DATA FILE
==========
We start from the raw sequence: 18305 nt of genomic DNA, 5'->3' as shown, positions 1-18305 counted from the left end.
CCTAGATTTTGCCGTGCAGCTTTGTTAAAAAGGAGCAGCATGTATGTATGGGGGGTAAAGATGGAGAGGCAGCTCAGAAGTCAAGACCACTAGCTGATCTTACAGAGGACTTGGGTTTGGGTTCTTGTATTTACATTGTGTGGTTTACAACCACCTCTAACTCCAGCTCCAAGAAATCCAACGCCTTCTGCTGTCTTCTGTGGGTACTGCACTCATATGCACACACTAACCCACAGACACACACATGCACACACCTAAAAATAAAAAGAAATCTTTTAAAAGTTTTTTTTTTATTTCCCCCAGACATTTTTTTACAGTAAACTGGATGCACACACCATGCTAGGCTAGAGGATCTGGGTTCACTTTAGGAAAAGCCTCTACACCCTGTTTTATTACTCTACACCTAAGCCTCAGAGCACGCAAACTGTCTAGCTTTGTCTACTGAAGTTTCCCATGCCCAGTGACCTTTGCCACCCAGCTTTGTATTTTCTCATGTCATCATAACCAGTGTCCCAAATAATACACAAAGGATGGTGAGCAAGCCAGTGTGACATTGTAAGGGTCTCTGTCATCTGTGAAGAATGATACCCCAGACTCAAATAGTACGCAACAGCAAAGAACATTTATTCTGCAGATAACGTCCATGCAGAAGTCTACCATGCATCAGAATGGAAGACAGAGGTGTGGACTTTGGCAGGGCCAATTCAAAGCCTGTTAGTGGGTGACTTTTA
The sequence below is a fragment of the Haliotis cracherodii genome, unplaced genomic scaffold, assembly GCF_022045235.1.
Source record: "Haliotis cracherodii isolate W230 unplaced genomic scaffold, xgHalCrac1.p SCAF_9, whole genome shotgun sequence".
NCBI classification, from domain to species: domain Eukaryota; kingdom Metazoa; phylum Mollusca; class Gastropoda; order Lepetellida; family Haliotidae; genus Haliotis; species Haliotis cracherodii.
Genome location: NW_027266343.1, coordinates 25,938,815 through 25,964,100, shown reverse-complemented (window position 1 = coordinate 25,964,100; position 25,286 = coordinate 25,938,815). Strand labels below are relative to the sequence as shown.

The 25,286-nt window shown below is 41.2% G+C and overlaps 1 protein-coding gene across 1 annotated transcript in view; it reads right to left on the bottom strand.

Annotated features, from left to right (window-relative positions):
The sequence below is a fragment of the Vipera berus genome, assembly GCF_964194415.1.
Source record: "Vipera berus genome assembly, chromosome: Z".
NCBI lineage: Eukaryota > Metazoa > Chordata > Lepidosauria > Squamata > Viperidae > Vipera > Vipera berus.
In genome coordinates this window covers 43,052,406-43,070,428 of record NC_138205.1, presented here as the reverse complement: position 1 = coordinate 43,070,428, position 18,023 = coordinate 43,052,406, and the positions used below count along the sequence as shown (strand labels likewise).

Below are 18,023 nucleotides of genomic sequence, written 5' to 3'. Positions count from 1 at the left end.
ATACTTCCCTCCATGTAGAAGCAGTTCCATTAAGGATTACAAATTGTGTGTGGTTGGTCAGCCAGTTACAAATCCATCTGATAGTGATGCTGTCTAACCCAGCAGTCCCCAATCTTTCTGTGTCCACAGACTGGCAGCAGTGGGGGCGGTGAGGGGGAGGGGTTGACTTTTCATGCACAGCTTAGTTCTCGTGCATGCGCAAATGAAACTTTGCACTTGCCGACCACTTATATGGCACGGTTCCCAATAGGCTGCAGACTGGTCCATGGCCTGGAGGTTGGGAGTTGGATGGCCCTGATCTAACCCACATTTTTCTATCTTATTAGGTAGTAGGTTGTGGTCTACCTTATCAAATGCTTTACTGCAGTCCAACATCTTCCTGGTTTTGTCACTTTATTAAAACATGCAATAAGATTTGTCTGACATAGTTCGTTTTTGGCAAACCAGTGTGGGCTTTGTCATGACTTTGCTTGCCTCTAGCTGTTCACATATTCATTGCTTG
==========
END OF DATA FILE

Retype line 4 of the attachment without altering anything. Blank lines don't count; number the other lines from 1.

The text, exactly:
Source record: "Haliotis cracherodii isolate W230 unplaced genomic scaffold, xgHalCrac1.p SCAF_9, whole genome shotgun sequence".